British Banks Will Have to Cut Ties to Sanctioned Oligarchs, U.S. Says

British Banks Will Have to Cut Ties to Sanctioned Oligarchs, U.S. Says Photo London has for decades served as a haven for Russia’s wealthiest families. Russian investors own swaths of high-end real estate there. Credit Andrew Testa for The New York Times LONDON — The United States on Tuesday ratcheted up its efforts to block Kremlin-linked industrialists from doing business in the West, warning that British banks will have to sever their relationships with the tycoons if they want continued access to American financial institutions.
Sigal P. Mandelker, a top American Treasury official in London to meet with her counterparts, said British banks could face “consequences” if they continued to carry out significant transactions on behalf of the 24 influential Russians sanctioned by Washington on Friday. The list includes the industrialists Oleg Deripaska and Viktor Vekselberg, along with Kirill Shamalov, who American officials have identified as President Vladimir V. Putin’s son-in-law.
“T..

Memo From Sarajevo: In a New Cold War With Russia, Balkans Become a Testing Ground

In a New Cold War With Russia, Balkans Become a Testing Ground
SARAJEVO, Bosnia and Herzegovina — Cradle of the First World War, the Balkans have been a flashpoint, a place where empires, ethnicities and religions abut and contest. Now, analysts warn, the region is becoming a battleground in what feels like a new Cold War.
Russia, they say, is expanding its influence and magnifying ethnic tensions in countries that hope to join the European Union. Its involvement has already spurred Brussels to revive dormant aims for enlargement. It is also prompting fresh attention from Washington about security risks to NATO members.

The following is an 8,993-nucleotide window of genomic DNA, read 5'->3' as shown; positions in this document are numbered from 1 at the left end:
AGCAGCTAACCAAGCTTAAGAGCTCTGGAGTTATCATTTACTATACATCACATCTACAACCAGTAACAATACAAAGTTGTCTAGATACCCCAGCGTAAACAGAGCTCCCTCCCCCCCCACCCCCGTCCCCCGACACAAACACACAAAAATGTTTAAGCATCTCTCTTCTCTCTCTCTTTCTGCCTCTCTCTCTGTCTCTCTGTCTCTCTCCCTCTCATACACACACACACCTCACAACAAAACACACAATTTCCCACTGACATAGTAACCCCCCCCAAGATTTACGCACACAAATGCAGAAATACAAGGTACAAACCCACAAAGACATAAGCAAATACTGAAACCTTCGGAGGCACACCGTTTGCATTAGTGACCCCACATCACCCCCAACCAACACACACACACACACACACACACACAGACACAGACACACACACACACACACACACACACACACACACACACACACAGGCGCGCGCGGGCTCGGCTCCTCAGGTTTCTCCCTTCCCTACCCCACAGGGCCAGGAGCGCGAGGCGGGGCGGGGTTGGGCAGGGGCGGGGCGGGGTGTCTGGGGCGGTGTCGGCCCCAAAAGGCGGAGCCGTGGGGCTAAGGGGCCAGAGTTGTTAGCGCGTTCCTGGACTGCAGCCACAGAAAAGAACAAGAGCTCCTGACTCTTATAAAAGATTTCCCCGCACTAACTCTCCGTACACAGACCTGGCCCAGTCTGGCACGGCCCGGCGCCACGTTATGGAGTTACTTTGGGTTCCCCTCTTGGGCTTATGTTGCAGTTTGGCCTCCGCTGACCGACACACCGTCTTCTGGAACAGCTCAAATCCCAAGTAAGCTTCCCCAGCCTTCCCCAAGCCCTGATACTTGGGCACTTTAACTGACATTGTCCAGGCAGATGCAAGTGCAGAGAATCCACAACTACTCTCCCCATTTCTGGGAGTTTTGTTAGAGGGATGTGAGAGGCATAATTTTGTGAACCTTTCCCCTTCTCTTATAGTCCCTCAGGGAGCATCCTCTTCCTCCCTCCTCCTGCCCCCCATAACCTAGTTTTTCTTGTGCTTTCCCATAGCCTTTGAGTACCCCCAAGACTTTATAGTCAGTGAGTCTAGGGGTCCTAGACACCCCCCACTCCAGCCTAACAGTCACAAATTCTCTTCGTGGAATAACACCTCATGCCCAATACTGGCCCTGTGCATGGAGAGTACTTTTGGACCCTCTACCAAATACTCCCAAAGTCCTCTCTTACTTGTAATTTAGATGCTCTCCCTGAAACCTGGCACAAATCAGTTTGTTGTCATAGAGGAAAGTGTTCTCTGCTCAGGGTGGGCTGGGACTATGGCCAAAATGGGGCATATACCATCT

After the concerted Western response to the poisoning in Britain of a former Russian spy and his daughter, which expelled around 150 Russian diplomats and intelligence officers, “the Balkans become even more important,” said Mark Galeotti, a senior researcher at the Institute of International Relations in Prague.
“Russia is looking for ways to retaliate that are asymme..

As President, ‘Lula’ of Brazil Opened the Prison. Now He’s an Inmate.

As President, ‘Lula’ of Brazil Opened the Prison. Now He’s an Inmate. Photo Riot police blocked the entrance to the Federal Police headquarters in Curitiba, Brazil, on Sunday, as supporters of the former president Luiz Inacio Lula da Silva protested his imprisonment. Credit Rodolfo Buhrer/Reuters CURITIBA, Brazil — On his first morning as a prisoner, Luiz Inácio Lula da Silva had a breakfast of bread, butter and coffee.
Later on Sunday, he watched a final soccer championship match between Corinthians, which he roots for, and its archrival, Palmeiras. His team won on penalties.
Mr. da Silva, 72, is no ordinary prisoner: Outside the building where he is confined is a plaque with his name on it, commemorating the opening of the building in 2007, during his presidency of Brazil.
The country, the largest and most populous nation in Latin America, has begun to absorb the reality of the downfall of Mr. da Silva, who surrendered to the police on Saturday night, two days after the country’s top..